Earlier this month media outlets including USA Today ran a story showing video of one alligator eating another alligator in Horry County, South Carolina.1 The video is an incredible account of one large reptile gobbling up a smaller one. According to the Louisiana Department of Wildlife and Fisheries, “Alligators will eat almost anything, including each other; they bite and fight to eat, court, defend, or protect their territory.2”
As soon as I watched the video, I thought that alligators are not the only ones who eat their own species. So do humans. Not literally unless you are a cannibal, but figuratively. How often do we chase down, attack, chew on, and then gobble up each other?
This type of behavior is rampant in our society including the workplace, academia, government, religious institutions, athletics, and our homes. What has happened to mature, civil discourse between each other? Too often civility quickly disappears just like the larger gator chewing up the smaller one.
Civility involves respect, politeness, and consideration for others. However, being civil to one another does not mean we have to agree with our individual likes, dislikes, preferences, or beliefs. Is it possible to disagree with someone without attacking, biting, chewing, and gobbling them up?
- Do you lay claim to being an open-minded leader, yet the minute someone disagrees with something you say, you attack them?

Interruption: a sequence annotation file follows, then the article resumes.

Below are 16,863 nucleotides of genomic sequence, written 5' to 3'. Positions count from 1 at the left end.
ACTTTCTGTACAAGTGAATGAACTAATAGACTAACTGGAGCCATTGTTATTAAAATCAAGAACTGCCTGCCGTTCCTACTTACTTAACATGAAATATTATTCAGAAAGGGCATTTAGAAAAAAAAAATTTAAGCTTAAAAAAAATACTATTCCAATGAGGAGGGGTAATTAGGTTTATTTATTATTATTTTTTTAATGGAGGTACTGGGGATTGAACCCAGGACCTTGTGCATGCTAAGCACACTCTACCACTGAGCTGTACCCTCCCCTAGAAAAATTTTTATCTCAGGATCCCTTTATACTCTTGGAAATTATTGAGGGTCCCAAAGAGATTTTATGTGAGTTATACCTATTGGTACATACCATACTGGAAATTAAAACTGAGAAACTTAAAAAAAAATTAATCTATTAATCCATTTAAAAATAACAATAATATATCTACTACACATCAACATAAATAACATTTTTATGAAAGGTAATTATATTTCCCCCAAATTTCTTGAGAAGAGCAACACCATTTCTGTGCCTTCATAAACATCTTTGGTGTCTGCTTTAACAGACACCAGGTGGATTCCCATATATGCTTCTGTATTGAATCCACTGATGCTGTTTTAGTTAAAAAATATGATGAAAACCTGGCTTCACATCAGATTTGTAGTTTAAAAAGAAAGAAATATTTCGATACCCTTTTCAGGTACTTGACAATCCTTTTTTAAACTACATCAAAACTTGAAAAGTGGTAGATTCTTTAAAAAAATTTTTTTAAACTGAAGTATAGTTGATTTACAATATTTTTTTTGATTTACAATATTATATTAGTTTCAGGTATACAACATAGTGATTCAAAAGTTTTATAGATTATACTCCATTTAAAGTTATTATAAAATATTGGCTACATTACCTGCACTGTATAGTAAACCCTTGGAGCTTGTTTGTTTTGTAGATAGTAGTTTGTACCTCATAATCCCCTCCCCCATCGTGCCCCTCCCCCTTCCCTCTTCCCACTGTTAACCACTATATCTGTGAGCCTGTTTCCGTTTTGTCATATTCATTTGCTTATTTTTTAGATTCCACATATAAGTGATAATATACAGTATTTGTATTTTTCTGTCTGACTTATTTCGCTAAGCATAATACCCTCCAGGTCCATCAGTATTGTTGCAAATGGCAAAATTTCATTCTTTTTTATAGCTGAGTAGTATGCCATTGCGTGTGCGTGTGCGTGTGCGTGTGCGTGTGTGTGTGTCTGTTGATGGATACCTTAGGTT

- Does your organization allow and embrace honest dissension or do managers and supervisors assault the poor individual who dares to disagree with a decision or policy?
- Have your employees or members of your organization watched the big gators of management consume the smaller gators and now they cower in fear and never say anything that supervisors construe as criticism?
One human “alligator” gobbling up another human “alligator” is not leadership. It is management by fear, intimidation, and coercion. Nothing productive comes from this type of behavior and the “alligators” create an atmosphere that is toxic and hostile.
Are you a leader or a manager? Managers who possess a gator eater mindset will drive employees and customers away. Leaders treat people with respect, and they have the courage and backbone to address problems and issues as they arise in a civil manner thereby creating trust with others. This involves effective communication skills.
How are your communication and leadership skills? On a scale of 1 to 10 (highest) where do you fall? How would others rate you on that same scale? Take a few minutes to explore my website, reach out, and we can discuss how I can help you and your organization or company improve communication abilities.
1 “Viral video shows huge alligator eating a smaller alligator: ‘It’s a freaking dinosaur’,” USA Today, accessed October 12, 2021, https://www.usatoday.com/story/news/nation/2021/10/1/alligator-eats-another-alligator-viral-twitter-video/5954787001/
2 “Alligator Biology and Behavior,” Louisiana Department of Wildland & Fisheries, accessed October 12, 2021, https://www.louisianaalligators.com/alligator-biology-and-behavior